Brake shoes (front and rear, either will take control away from you in a heartbeat) I race with vintage brake shoes on the rear brakes of my CL350 stocker to “detune” braking in the rear to avoid rear tire/wheel lock-ups at speed. I inspect them with a magnifying glass and verify that the glue is connected to both the shoe and the brake material all the way around. Any material that is partially delaminated, is dangerous and should be removed from the bike. NEW MODERN BRAKE SHOES with new technology brake material is far superior to used or NOS and at $35 is a no-brainer to remove the vintage effect from the functionality of the brake system.

Steering bearings, I sport a scar on my shoulder for this flaw and am so grateful it happened to me and not the buyer who was scheduled to receive the bike that day. TAPERED ROLLER STEERING BEARINGS is a safety and handling upgrade which is worth its weight in gold. You will never know what the condition of your steering bearing until you take the steering column apart. While you are at that point it only takes $50 to have the permanent solution which is so much easier to work with from then on out, not having to deal with 30+ ball bearings slopped in grease or dropping all over your floor and waiting to be hunted down, counted and put back into the bearing races after clean all.

WHEEL TRUING AND BALANCING: 50 year old wheels have a history. Some histories are easier to see than others. Looking down the length of each spoke will help visualise straightness of each spoke. Tapping each spoke with a 14/17/19mm wrench and listening for pitch of each spoke will assist in sensing tightness. The only way to really check off this variable is to remove the tire and, if ALL spoke nipples turn smoothly reusing spokes may be a possibility. If you chose this route, remove each nipple individually, clean thread area and grease interior of nipple before placing back on the recently cleaned and greased spoke. However, there’s nothing as nice as new OEM type spokes, although new Buchanan spokes are even nicer. Truing the wheel, removing almost all imperfections of eccentricity of wheels makes balancing require so much less weight and eliminates the need for steering dampers in street use.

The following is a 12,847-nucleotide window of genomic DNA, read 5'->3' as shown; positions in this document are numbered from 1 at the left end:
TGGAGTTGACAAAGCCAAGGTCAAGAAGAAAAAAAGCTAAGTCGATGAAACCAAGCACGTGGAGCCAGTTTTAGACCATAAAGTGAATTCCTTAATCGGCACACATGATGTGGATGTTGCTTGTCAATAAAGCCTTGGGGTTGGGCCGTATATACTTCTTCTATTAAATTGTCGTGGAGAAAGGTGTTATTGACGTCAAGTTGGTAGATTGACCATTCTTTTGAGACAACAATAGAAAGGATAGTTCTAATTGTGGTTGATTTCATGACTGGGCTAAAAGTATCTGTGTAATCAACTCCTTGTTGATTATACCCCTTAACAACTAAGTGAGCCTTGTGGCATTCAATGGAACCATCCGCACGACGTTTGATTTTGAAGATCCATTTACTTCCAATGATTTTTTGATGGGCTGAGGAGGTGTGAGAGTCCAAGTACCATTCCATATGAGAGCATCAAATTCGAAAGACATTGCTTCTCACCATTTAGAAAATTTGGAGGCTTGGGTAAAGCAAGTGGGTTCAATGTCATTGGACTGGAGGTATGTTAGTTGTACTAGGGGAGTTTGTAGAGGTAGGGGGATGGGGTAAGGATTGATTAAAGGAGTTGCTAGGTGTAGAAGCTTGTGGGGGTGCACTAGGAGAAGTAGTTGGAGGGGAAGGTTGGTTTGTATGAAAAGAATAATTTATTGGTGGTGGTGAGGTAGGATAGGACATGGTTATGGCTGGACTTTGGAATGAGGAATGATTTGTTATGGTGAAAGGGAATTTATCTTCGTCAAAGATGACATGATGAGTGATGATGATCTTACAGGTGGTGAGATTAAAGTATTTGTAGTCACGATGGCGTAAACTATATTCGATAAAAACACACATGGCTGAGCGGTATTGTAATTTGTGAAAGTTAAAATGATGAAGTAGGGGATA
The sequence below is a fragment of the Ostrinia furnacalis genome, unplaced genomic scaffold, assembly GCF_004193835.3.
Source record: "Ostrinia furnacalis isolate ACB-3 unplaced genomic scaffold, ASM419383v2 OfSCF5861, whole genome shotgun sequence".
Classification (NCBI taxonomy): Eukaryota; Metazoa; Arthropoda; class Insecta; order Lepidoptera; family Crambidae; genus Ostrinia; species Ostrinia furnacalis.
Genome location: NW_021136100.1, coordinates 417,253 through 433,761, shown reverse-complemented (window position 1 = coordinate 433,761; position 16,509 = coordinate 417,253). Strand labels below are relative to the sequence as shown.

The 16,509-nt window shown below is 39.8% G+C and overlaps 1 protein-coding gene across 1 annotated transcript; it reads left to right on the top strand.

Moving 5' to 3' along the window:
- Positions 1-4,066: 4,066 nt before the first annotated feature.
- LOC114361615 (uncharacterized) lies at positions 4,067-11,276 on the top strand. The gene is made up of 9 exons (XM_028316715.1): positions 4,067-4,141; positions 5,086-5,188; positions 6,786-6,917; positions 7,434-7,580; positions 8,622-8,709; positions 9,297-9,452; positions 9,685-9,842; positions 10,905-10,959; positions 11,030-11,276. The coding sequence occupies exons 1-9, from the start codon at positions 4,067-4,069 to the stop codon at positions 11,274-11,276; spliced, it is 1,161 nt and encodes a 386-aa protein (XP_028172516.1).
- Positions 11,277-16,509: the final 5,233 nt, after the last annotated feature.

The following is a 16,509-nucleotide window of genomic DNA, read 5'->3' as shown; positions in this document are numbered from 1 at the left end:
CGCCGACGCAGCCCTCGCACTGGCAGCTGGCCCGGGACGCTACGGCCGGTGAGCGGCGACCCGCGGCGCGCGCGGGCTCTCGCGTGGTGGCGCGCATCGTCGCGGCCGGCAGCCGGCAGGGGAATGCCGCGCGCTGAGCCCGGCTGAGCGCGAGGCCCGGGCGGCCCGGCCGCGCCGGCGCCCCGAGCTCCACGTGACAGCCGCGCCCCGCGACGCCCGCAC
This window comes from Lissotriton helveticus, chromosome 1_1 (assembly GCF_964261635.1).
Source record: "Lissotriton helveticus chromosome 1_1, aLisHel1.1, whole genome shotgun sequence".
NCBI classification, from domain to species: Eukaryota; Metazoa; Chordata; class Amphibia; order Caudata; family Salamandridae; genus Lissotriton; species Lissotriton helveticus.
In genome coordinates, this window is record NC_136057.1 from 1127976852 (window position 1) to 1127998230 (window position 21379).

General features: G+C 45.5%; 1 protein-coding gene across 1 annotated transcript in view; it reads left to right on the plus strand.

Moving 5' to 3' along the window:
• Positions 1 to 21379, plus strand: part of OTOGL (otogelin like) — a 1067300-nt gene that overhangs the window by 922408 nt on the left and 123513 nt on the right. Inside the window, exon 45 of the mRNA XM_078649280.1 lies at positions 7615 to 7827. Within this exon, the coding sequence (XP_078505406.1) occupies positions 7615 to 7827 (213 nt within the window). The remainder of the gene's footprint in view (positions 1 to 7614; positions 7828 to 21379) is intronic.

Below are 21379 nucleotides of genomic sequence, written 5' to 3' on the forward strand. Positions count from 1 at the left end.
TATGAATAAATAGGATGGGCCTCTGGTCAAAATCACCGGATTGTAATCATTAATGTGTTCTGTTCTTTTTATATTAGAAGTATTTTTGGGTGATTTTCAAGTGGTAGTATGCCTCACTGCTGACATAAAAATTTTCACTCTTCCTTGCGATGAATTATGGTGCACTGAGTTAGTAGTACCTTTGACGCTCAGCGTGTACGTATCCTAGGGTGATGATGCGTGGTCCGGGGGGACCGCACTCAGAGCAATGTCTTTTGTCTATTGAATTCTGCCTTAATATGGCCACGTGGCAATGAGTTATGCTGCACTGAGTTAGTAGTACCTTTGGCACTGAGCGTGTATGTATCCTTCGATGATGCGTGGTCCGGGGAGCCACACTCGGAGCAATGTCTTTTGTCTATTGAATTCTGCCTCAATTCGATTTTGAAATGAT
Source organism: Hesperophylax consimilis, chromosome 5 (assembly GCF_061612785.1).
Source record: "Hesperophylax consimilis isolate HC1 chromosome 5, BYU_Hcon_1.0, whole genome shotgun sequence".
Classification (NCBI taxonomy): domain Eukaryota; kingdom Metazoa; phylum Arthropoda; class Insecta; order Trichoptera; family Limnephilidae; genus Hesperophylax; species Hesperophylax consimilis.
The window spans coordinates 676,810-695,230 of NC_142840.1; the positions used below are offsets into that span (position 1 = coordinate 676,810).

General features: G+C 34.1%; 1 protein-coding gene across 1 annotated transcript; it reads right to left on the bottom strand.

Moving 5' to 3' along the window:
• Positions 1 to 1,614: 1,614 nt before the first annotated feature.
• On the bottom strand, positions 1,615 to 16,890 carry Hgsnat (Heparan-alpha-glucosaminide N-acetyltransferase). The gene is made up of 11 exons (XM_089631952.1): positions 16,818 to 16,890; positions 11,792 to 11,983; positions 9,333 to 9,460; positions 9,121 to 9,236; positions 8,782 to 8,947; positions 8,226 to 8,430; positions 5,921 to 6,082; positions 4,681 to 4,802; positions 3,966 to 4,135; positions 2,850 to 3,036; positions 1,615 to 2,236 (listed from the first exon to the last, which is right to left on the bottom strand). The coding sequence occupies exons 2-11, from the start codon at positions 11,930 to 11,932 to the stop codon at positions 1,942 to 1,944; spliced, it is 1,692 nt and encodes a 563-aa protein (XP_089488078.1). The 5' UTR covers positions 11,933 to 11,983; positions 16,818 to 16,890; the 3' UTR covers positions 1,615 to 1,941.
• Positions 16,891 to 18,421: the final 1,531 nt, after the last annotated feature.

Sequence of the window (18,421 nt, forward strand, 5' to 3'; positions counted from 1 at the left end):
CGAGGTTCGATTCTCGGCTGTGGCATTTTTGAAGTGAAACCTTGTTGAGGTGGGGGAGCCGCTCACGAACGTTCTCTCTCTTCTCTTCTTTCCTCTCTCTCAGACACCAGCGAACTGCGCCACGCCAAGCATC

RIM WIDTH: Research your tire manufacturer’s specifications for rim requirements for your size tire and you’ll be surprised just how “pinched” your tire profile actually is.

Example: Continental Road Attack 2 Radial (ROCKS) in the 90/90-18″ size wants a 2.15″ wide rim. That’s two sizes larger than the 1.60″ front rim of a CB/CL350.

REAR SWING ARM BUSHINGS: It’s so easy to test if this is needed. Bike on center stand, kneel behind your bike, grab the rear of the rear wheel and push the wheel towards each end of the rear axle. If this side to side motion shows no slack at the swing arm mount, then all you need is to GREASE THE SWING ARM BUSHINGS with the sirtS on each end of the swing arm shaft.

Wheel bearings, I’ve never heard of an issue, but unsealed bearings on the inside. This is not a problem if the wheel ALWAYS stayed mounted on the bike. But for those wheels with unknown history, one possibility for danger is a removed wheel leaned up against a building where rain gets into the axle chamber and water on bearings is what caused the rustedsteering bearings that scarred my shoulder. New wheel bearings at $12 per set is the last thing I do before mounting a fully modernized wheel on a bike. Todays bearings are sealed on BOTH SIDES.